Arthritis: How many times a week you should exercise to minimise joint pain – doctor says

Rheumatoid Arthritis: NHS on common signs and symptoms

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Arthritis is a common condition that causes inflammation and pain in the joints. In the UK alone, it is thought more than 10 million people have arthritis or other, similar conditions. While there is no cure for arthritis there are a number of treatments and lifestyle changes that can help ease symptoms.

Speaking to, Dr John Outhwaite – a rheumatologist at King Edward VII’s Hospital in London – explained how not exercising is actually worse for the joints.

“Arthritis can make everyday tasks such as moving, walking and travelling painful and distressing,” he said.

“If you suffer with the pain and discomfort of arthritis, then exercise may be far from your mind.

“However, regular exercise can help arthritis sufferers to increase strength and flexibility, improve range of movement and mobility of joints and reduce stiffness.

“Being physically active can also preserve the density of your bones.

“All of these factors can help to reduce the amount of pain you experience and may help to prevent your discomfort from getting worse.

“It’s easy to become locked in the ‘deconditioning cycle’ if you have arthritis.

“This cycle starts with painful joints, which leads to being less active.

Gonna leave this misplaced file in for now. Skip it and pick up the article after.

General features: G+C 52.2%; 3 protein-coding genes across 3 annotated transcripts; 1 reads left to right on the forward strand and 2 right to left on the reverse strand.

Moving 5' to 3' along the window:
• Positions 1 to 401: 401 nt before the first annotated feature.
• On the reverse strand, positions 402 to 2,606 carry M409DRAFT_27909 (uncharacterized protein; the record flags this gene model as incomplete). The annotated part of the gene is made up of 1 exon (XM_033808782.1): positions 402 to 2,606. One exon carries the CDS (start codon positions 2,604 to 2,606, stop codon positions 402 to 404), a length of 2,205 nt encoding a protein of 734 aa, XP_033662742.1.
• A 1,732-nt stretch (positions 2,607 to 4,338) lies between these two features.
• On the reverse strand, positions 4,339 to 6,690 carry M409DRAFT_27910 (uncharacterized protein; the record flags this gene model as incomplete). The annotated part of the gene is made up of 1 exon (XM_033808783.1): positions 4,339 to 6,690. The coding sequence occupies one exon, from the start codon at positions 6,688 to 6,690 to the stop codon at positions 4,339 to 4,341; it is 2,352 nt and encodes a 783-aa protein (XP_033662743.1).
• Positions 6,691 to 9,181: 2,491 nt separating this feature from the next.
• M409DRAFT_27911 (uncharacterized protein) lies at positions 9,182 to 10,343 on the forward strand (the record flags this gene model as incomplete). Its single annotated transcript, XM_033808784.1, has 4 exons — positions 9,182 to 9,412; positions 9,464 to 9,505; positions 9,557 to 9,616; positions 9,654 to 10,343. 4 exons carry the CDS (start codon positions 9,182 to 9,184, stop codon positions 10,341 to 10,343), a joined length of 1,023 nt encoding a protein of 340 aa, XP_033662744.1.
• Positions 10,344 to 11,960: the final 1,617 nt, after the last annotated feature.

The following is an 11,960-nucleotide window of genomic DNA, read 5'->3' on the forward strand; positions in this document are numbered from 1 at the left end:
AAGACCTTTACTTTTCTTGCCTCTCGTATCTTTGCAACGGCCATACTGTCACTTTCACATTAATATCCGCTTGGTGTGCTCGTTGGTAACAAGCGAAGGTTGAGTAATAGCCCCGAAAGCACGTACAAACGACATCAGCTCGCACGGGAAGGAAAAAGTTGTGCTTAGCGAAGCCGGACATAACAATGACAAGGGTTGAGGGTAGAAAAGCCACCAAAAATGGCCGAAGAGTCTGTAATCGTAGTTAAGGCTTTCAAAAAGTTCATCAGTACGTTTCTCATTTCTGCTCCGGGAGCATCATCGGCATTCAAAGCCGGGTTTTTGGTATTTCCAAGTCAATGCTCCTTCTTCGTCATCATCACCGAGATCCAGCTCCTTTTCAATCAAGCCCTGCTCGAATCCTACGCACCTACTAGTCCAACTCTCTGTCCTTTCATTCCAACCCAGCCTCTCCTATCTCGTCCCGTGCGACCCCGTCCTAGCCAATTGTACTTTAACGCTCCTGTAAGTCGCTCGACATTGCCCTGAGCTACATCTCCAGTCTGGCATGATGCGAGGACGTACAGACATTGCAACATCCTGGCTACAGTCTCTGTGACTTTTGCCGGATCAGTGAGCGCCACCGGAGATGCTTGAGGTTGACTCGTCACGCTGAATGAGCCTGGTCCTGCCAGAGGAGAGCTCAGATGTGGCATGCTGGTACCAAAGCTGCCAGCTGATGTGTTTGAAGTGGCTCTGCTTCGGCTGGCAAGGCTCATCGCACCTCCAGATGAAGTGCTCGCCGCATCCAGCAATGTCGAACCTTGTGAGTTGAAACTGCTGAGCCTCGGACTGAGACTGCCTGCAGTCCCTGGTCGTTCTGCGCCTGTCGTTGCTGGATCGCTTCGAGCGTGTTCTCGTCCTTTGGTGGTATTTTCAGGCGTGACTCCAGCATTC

“This then means that the muscles become weaker, leading to unstable joints and more joint pain when you do move, completing the cycle.”

He advised how often people with arthritis should exercise.

Dr Outhwaite said: “Arthritis sufferers are advised to work out for 30 minutes, at least five times a week.

“To get started, pick exercise that you enjoy.

“That way, you’re more likely to stay motivated and remain as active as possible.

“That said, it’s better to choose low impact exercise that puts less pressure on the joints.”

Low impact exercises include walking, swimming, aqua aerobics and cycling.

“But you can still push yourself whilst doing these exercises if you wish to,” he added.

“Having arthritis doesn’t mean that you can’t carry out low impact exercises vigorously – you just need to be careful to stay within your limits.

“Strengthening exercises such as Pilates and yoga are also important to help strengthen your muscles and support your joints.

“If you’re experiencing a flare up and your joints feel inflamed, hot and swollen, avoid strengthening exercise until your flare up has passed.”

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